Eric Ries in the context of the Lean Startup. Hypothesis testing encompasses:
- Proposition - for example: How many users will pre-order our product?
- Test - e.g., a website with a picture of the product and an accompanying pre-order button.
- Results - Evaluate the number of pre-orders.
- Action - Refine the test (e.g., A/B testing or different market segment) or tweak business model (see pivoting).
A shortcoming I repeatedly see in Agile software development is what I derisively call bogus prioritization. That is, the business or product owner sets the direction of the development team based on seat-of-the-pants guesses of what's valuable, rather than on something more verifiable.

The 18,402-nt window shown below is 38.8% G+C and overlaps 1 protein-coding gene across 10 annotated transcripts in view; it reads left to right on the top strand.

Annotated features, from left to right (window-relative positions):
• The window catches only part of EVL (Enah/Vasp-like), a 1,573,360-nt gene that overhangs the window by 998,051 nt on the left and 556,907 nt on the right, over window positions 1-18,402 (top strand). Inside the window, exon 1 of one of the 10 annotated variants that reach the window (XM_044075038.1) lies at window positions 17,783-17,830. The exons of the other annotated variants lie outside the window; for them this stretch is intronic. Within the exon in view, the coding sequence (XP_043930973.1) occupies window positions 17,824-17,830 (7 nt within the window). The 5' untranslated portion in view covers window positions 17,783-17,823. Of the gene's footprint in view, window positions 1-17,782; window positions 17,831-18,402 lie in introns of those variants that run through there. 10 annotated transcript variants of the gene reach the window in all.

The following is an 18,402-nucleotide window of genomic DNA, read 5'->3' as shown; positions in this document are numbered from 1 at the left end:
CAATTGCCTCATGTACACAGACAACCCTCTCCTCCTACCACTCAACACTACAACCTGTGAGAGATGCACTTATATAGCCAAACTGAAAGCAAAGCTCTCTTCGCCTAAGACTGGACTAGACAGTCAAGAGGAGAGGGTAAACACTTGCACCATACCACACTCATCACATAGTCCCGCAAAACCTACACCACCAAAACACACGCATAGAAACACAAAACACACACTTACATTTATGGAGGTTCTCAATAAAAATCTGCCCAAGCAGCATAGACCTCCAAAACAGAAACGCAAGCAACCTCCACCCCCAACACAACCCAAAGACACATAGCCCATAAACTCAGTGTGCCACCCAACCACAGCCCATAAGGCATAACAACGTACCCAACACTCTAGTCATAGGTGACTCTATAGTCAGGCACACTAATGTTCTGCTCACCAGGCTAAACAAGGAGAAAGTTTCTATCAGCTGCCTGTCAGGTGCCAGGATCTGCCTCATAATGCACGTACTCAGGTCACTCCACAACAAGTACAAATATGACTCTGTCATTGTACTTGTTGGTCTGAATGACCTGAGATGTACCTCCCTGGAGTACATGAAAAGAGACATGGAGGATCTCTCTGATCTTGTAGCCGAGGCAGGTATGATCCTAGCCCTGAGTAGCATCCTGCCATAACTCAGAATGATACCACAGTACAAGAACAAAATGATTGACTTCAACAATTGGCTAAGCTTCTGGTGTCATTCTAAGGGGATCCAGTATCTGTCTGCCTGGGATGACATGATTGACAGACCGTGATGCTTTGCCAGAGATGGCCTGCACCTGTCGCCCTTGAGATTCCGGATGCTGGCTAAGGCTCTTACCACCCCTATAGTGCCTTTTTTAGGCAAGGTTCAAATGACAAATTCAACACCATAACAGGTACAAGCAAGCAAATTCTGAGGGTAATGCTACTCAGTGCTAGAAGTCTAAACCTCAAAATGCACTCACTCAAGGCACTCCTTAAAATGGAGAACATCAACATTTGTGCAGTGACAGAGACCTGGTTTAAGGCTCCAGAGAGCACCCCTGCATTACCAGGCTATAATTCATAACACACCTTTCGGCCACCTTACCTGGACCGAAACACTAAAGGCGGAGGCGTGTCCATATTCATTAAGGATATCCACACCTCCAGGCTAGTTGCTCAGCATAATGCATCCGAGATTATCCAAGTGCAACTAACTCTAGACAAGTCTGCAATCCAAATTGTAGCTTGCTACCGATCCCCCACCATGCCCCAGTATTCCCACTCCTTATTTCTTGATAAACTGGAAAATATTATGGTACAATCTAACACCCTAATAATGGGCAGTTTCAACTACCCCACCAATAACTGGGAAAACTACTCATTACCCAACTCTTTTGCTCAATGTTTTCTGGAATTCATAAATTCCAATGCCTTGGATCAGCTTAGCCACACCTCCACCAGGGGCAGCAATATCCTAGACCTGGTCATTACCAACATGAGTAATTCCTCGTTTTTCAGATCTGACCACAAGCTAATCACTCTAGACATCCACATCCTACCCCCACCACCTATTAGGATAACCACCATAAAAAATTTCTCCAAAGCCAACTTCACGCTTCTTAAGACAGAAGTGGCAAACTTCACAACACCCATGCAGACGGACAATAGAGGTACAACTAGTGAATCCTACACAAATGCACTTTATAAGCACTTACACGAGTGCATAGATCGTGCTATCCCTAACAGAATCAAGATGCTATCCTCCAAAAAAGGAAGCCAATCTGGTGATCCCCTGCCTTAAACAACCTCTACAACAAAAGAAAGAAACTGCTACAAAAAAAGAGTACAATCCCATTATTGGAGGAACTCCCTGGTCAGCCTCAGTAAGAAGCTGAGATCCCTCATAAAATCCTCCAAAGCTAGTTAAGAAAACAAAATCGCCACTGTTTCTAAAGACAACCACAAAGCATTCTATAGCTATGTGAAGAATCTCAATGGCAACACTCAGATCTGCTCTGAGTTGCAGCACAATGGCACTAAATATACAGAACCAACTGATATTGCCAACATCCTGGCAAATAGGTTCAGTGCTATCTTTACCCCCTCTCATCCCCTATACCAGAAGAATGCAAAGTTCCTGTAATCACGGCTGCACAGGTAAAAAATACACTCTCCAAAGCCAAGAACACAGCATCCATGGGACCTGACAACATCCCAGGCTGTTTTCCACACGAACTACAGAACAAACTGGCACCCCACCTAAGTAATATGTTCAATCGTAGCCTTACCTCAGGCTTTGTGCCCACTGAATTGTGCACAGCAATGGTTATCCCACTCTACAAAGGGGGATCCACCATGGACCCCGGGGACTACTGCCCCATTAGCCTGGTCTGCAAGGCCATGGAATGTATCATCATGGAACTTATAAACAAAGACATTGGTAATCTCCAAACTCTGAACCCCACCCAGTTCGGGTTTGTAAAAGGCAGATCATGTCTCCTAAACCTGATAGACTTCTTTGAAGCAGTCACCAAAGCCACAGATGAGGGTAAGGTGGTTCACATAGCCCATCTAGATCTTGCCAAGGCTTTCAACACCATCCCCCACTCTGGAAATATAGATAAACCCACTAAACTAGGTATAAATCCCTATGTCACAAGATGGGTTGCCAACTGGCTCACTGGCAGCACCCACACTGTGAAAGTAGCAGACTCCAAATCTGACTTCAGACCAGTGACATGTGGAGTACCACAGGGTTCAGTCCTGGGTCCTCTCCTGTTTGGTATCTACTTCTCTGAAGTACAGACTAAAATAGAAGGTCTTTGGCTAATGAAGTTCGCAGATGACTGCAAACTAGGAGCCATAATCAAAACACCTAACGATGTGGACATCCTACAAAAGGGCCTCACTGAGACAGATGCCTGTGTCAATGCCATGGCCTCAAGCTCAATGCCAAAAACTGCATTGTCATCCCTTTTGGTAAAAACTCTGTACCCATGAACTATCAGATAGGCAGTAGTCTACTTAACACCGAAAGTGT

I propose that we - the iterative software development community - think of each release of new features as a business proposition, much like a startup company. Part of the Lean Startup philosophy is continuous testing and refinement as you converge to a better business model. Can we do the same with each software release?
We might ask,
- What is a hypothesis and how best to test it with real customers?
- That is, how do we make a bold hypotheses like "mCommerce will double eStore revenue" testable?
- What hypotheses are we hoping to get answers to in this release?
- How might prototyping of features be used to test hypotheses?
- Will test-marketing feature sets be off-putting to our loyal customers? To new customers?
Believe those who seek the truth. Doubt those who find it.
~ Derek Sivers